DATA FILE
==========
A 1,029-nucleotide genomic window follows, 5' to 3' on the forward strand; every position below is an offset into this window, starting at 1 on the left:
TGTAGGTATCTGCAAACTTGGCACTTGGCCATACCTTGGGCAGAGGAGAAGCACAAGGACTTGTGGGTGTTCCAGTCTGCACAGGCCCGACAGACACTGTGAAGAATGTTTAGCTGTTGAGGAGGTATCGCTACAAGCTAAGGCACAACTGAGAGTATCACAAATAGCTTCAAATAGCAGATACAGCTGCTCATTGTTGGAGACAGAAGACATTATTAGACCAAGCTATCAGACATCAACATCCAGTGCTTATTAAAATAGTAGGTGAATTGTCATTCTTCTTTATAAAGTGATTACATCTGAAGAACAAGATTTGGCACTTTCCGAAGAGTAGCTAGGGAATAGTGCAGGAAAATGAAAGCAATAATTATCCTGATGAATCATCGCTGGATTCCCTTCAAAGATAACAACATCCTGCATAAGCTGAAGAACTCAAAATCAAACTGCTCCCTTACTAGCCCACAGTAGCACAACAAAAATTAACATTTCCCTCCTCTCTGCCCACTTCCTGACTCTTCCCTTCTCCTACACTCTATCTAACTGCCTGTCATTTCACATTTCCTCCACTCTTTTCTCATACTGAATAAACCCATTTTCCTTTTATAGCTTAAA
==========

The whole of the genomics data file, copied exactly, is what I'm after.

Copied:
A 1,029-nucleotide genomic window follows, 5' to 3' on the forward strand; every position below is an offset into this window, starting at 1 on the left:
TGTAGGTATCTGCAAACTTGGCACTTGGCCATACCTTGGGCAGAGGAGAAGCACAAGGACTTGTGGGTGTTCCAGTCTGCACAGGCCCGACAGACACTGTGAAGAATGTTTAGCTGTTGAGGAGGTATCGCTACAAGCTAAGGCACAACTGAGAGTATCACAAATAGCTTCAAATAGCAGATACAGCTGCTCATTGTTGGAGACAGAAGACATTATTAGACCAAGCTATCAGACATCAACATCCAGTGCTTATTAAAATAGTAGGTGAATTGTCATTCTTCTTTATAAAGTGATTACATCTGAAGAACAAGATTTGGCACTTTCCGAAGAGTAGCTAGGGAATAGTGCAGGAAAATGAAAGCAATAATTATCCTGATGAATCATCGCTGGATTCCCTTCAAAGATAACAACATCCTGCATAAGCTGAAGAACTCAAAATCAAACTGCTCCCTTACTAGCCCACAGTAGCACAACAAAAATTAACATTTCCCTCCTCTCTGCCCACTTCCTGACTCTTCCCTTCTCCTACACTCTATCTAACTGCCTGTCATTTCACATTTCCTCCACTCTTTTCTCATACTGAATAAACCCATTTTCCTTTTATAGCTTAAA